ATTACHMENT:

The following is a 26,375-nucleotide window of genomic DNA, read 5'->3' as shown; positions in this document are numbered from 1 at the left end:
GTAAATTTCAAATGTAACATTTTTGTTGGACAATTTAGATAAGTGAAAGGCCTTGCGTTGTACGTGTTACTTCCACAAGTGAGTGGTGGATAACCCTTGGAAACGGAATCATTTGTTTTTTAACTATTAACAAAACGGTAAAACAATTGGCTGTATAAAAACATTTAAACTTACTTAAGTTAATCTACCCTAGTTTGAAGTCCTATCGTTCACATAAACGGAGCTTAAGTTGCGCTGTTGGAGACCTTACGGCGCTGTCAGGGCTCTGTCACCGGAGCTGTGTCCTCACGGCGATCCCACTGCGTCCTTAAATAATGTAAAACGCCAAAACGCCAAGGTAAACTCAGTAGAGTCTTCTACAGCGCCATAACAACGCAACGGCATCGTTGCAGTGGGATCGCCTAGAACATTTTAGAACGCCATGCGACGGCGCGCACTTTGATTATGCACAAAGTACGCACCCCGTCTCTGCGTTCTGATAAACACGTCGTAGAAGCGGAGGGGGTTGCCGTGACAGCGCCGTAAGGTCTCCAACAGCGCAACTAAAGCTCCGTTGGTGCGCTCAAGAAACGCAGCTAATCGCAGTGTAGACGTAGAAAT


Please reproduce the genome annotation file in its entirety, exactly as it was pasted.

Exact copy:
The following is a 26,375-nucleotide window of genomic DNA, read 5'->3' as shown; positions in this document are numbered from 1 at the left end:
GTAAATTTCAAATGTAACATTTTTGTTGGACAATTTAGATAAGTGAAAGGCCTTGCGTTGTACGTGTTACTTCCACAAGTGAGTGGTGGATAACCCTTGGAAACGGAATCATTTGTTTTTTAACTATTAACAAAACGGTAAAACAATTGGCTGTATAAAAACATTTAAACTTACTTAAGTTAATCTACCCTAGTTTGAAGTCCTATCGTTCACATAAACGGAGCTTAAGTTGCGCTGTTGGAGACCTTACGGCGCTGTCAGGGCTCTGTCACCGGAGCTGTGTCCTCACGGCGATCCCACTGCGTCCTTAAATAATGTAAAACGCCAAAACGCCAAGGTAAACTCAGTAGAGTCTTCTACAGCGCCATAACAACGCAACGGCATCGTTGCAGTGGGATCGCCTAGAACATTTTAGAACGCCATGCGACGGCGCGCACTTTGATTATGCACAAAGTACGCACCCCGTCTCTGCGTTCTGATAAACACGTCGTAGAAGCGGAGGGGGTTGCCGTGACAGCGCCGTAAGGTCTCCAACAGCGCAACTAAAGCTCCGTTGGTGCGCTCAAGAAACGCAGCTAATCGCAGTGTAGACGTAGAAAT